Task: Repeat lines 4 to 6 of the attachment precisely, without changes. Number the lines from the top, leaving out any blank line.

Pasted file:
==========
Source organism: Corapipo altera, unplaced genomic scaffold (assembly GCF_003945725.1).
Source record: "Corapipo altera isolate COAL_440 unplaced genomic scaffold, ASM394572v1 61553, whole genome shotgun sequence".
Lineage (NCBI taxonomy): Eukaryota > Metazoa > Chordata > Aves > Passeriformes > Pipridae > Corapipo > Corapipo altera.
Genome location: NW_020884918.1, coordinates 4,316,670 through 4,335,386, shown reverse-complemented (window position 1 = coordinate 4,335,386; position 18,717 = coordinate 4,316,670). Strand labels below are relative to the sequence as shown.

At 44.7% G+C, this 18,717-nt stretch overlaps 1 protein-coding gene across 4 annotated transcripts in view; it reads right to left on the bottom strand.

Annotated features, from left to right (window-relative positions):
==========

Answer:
Genome location: NW_020884918.1, coordinates 4,316,670 through 4,335,386, shown reverse-complemented (window position 1 = coordinate 4,335,386; position 18,717 = coordinate 4,316,670). Strand labels below are relative to the sequence as shown.

At 44.7% G+C, this 18,717-nt stretch overlaps 1 protein-coding gene across 4 annotated transcripts in view; it reads right to left on the bottom strand.

Annotated features, from left to right (window-relative positions):